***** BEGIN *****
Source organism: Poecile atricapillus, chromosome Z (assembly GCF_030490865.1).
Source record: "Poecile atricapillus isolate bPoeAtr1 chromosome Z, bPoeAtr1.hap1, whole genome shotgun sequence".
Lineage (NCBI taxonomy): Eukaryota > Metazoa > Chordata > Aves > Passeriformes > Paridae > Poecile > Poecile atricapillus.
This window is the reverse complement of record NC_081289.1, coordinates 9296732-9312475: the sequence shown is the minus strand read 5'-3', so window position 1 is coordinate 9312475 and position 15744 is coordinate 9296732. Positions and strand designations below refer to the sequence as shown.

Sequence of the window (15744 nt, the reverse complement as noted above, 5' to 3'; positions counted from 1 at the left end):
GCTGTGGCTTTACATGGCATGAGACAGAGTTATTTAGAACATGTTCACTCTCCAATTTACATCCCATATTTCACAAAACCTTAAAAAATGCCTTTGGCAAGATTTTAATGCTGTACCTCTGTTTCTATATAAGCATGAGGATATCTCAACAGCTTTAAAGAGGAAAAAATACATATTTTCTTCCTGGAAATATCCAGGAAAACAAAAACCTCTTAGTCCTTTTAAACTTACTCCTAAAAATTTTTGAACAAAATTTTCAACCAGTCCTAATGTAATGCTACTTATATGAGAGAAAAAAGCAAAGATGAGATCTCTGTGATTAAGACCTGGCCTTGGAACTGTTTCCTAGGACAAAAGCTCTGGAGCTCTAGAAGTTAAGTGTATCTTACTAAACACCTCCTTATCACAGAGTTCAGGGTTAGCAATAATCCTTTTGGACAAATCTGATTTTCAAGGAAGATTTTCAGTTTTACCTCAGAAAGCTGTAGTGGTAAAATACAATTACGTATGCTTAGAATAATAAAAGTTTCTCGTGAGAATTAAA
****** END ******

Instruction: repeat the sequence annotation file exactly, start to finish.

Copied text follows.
Source organism: Poecile atricapillus, chromosome Z (assembly GCF_030490865.1).
Source record: "Poecile atricapillus isolate bPoeAtr1 chromosome Z, bPoeAtr1.hap1, whole genome shotgun sequence".
Lineage (NCBI taxonomy): Eukaryota > Metazoa > Chordata > Aves > Passeriformes > Paridae > Poecile > Poecile atricapillus.
This window is the reverse complement of record NC_081289.1, coordinates 9296732-9312475: the sequence shown is the minus strand read 5'-3', so window position 1 is coordinate 9312475 and position 15744 is coordinate 9296732. Positions and strand designations below refer to the sequence as shown.

Sequence of the window (15744 nt, the reverse complement as noted above, 5' to 3'; positions counted from 1 at the left end):
GCTGTGGCTTTACATGGCATGAGACAGAGTTATTTAGAACATGTTCACTCTCCAATTTACATCCCATATTTCACAAAACCTTAAAAAATGCCTTTGGCAAGATTTTAATGCTGTACCTCTGTTTCTATATAAGCATGAGGATATCTCAACAGCTTTAAAGAGGAAAAAATACATATTTTCTTCCTGGAAATATCCAGGAAAACAAAAACCTCTTAGTCCTTTTAAACTTACTCCTAAAAATTTTTGAACAAAATTTTCAACCAGTCCTAATGTAATGCTACTTATATGAGAGAAAAAAGCAAAGATGAGATCTCTGTGATTAAGACCTGGCCTTGGAACTGTTTCCTAGGACAAAAGCTCTGGAGCTCTAGAAGTTAAGTGTATCTTACTAAACACCTCCTTATCACAGAGTTCAGGGTTAGCAATAATCCTTTTGGACAAATCTGATTTTCAAGGAAGATTTTCAGTTTTACCTCAGAAAGCTGTAGTGGTAAAATACAATTACGTATGCTTAGAATAATAAAAGTTTCTCGTGAGAATTAAA